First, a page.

Performance of Fadhel Jaibi's play "Tsunami" in Dougga (photo: Sarah Mersch)
Tunisian Theatre Director Fadhel Jaibi

Warning against a Black Wave of Islamism

In his first play since the overthrow of Ben Ali two years ago, Tunisian theatre director Fadhel Jaibi warns against the rise of the Islamists. But according to Sarah Mersch, "Tsunami" lacks the subtle analysis so characteristic of his earlier productions

It is past three o'clock in the morning when Fadhel Jaibi calls it a day and ends rehearsals in the Roman amphitheatre of Dougga. The next day, his latest play, Tsunami, will be staged for the first time in front of a big audience in his native country, Tunisia. The tension is palpable: the unusual location has forced the director to strip his play down to the essentials and to do without video projections, lights, and backdrops. His cast will perform in broad daylight on this ancient stage in the north-west of the country, where Fadhel Jaibi himself discovered classical theatre in his youth.

Jaibi and his partner, Jallila Baccar, who writes the scripts for his plays, are two towering figures in contemporary Arab theatre. Even before the upheaval in Tunisia, Jaibi was making committed, political theatre in which he subtly yet emphatically criticised the powers-that-be in the country.

​​Tsunami is the last play in a trilogy in which Baccar and Jaibi dissect the state of politics in Tunisia. After Khamsoun and the almost prophetical Amnesia (Yahia Ya'ich), in which they told the story of the overthrow of a despot in 2010, Tsunami is their first play since the 14 January 2011, when the former ruler, Zine El Abidine Ben Ali, fled the country. It also addresses the identity questions that are currently being posed and debated in Tunisia.

Fear of the Islamists and the struggle against them

Scene from the play Tsunami (photo: Sarah Mersch)
"Tsunami" as gloomy prophecy and warning for Tunisian society: Director Jaibi not only sees a black wave of Islamism breaking over Tunisia, but also a torrent of words, fears and urgency

Dorra is in her mid-twenties. When she discovers that her family wants to marry her off against her will, she flees. Then there is Hayet, a left-wing activist in her sixties. Their paths cross and Hayet offers the younger woman a place to stay. But it is not all peace and harmony; there is a lot of friction between them too. Although they do have certain things in common – fear of the Islamists and the struggle against them – they cannot agree on the best way to go about fighting the Islamists.

Before their eyes, the world around them is descending into a state of civil war – a development the protagonists can only stand by and watch helplessly, transfixed by the situation.

In a series of images, Tsunami recalls the political events that have shaped Tunisia over the last two-and-a-half years. Again and again, individual actors break away from the carefully choreographed group scenes, establishing a link between the story of Dorra and Hayet and the political context. The assassination of the opposition activist Chokri Belaid in February 2013 plays as important a role in the play as the protests in Siliana, a small town in Tunisia, where police brutally attacked demonstrators in November 2012. Many were injured by shot in the attack.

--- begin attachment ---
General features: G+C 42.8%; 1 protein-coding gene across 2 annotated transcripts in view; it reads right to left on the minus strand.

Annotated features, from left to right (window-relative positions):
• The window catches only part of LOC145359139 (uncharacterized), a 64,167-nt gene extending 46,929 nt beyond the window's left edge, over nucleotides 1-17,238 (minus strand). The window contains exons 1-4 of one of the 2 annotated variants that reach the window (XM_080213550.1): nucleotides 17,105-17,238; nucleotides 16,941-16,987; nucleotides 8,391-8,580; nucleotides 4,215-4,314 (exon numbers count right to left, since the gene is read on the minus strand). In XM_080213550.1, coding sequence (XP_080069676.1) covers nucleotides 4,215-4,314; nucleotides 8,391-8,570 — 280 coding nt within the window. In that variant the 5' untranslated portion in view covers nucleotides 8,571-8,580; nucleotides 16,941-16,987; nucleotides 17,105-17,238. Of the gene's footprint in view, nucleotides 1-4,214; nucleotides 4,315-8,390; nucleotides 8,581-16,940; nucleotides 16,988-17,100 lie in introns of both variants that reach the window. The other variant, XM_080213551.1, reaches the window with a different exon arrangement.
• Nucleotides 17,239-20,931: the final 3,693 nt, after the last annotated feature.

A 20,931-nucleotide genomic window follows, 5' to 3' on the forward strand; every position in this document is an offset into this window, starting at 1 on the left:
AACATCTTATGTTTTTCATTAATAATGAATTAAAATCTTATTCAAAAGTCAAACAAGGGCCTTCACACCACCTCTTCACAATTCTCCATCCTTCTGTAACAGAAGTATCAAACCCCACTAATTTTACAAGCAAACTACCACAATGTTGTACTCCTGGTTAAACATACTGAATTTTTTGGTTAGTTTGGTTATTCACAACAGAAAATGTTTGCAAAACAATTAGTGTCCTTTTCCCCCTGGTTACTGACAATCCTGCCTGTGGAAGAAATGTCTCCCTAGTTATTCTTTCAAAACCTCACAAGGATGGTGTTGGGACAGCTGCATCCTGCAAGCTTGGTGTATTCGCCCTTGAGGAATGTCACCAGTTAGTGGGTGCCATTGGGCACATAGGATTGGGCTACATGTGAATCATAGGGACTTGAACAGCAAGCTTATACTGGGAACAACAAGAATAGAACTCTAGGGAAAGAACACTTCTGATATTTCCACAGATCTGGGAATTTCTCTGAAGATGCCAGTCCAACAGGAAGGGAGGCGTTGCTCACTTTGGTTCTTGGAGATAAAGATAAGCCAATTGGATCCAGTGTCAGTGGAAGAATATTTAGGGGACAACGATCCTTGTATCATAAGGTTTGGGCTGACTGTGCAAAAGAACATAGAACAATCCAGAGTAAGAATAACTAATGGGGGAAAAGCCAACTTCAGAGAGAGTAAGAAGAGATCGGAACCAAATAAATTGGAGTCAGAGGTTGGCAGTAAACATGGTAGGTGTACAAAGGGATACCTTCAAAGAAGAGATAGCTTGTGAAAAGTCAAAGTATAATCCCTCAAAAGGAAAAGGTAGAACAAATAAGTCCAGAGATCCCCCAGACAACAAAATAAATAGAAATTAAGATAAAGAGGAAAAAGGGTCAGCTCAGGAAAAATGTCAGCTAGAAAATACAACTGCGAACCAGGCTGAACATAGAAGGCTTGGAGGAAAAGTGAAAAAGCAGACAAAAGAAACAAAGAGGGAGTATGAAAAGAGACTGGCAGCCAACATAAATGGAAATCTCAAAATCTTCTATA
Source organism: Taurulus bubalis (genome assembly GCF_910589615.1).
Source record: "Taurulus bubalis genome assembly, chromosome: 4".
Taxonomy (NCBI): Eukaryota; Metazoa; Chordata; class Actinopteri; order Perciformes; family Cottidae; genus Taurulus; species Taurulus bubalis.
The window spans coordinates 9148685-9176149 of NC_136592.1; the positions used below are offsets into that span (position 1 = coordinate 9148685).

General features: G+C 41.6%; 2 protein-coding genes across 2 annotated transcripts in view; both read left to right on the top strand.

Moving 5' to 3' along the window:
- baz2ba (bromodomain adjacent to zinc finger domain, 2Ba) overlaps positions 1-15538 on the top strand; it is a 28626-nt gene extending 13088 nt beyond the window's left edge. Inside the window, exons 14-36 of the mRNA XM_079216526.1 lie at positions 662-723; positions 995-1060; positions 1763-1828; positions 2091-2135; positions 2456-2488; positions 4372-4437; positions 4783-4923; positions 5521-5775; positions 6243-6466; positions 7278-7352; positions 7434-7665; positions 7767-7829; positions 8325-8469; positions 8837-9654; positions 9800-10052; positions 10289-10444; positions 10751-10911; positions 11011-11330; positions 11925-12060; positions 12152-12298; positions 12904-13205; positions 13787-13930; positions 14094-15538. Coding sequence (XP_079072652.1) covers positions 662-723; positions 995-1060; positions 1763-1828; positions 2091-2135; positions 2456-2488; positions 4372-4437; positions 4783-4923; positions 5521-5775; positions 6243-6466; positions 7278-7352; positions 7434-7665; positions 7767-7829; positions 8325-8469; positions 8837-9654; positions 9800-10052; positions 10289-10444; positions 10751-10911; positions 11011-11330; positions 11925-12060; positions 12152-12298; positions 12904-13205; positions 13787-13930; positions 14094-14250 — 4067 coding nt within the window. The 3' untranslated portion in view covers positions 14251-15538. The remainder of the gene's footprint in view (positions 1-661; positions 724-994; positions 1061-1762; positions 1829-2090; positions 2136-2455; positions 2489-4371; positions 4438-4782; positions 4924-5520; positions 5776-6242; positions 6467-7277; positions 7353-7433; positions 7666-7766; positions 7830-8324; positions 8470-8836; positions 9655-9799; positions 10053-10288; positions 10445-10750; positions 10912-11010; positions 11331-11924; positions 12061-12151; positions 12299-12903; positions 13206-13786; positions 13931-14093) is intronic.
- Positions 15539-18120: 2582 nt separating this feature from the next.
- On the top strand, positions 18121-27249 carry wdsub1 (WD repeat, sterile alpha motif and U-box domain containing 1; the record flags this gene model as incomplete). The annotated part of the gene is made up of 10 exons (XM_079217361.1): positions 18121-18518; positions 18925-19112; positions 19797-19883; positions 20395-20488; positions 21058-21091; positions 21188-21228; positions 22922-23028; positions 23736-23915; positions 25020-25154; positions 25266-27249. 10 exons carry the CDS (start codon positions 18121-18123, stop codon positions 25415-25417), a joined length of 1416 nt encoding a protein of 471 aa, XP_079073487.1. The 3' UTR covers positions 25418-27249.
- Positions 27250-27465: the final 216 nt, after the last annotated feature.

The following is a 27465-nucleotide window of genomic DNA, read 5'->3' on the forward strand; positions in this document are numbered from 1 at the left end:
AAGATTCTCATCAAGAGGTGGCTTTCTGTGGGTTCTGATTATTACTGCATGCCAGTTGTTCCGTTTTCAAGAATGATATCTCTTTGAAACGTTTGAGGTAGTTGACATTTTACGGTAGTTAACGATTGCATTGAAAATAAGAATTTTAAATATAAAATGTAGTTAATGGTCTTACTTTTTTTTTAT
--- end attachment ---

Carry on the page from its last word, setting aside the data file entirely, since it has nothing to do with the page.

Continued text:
In Jaibi's play, citizens of Siliana demonstrate; their injured eyes bound; their placards devoid of any slogans. Their social demands are not of interest here, neither to the Tunisian government and the opposition, nor to Fadhel Jaibi and Jallila Baccar, who follow the logic of politics and also focus primarily on the debates about identity in this play.

Little room for nuances​​

Scene from the play Tsunami (photo: Sarah Mersch)
Finger-wagging instruction: Fadhel Jaibi seems to lack the necessary distance to the daily disputes that are the focus of the play to come up with a more subtly differentiated analysis, Sarah Mersch writes

When speaking about Tsunami, Jaibi is keen to emphasise that his aim is to warn people about an Islamist state. The lines in his play are straight; the roles clearly distributed. On the one hand, we have the Islamists, a uniform mass of people, each of whom is swathed in black garments. On the other we have the secularists, each of whom is wearing a top of one single, vibrant colour. There is little room for any nuances in all of this.

The stylising of the battles for political orientation and the public sphere in Tunisia are typical of Tsunami, which lacks the subtlety of earlier plays by Jaibi and Baccar. The play works through new hate figures. However, the way it deals with the period since the overthrow of the Ben Ali dictatorship is often quite crude. Jaibi preaches to his audience, warning them against the Islamists. He seems to lack the necessary distance to the daily disputes that are the focus of the play to come up with a more subtly differentiated analysis.

Into this, his first play since the revolution, the director packs everything he was unable to say beforehand – or was only able to say in code. For this reason, Tsunami is not only a warning against the black wave of Islamism that Jaibi sees washing over Tunisia, but also a tidal wave of words, fears and urgency. Perhaps his next play will be a little less overloaded and will see him return to his subtlety of old.

Sarah Mersch

© Qantara.de 2013

Translated from the German by Aingeal Flanagan

Editor: Lewis Gropp/Qantara.de

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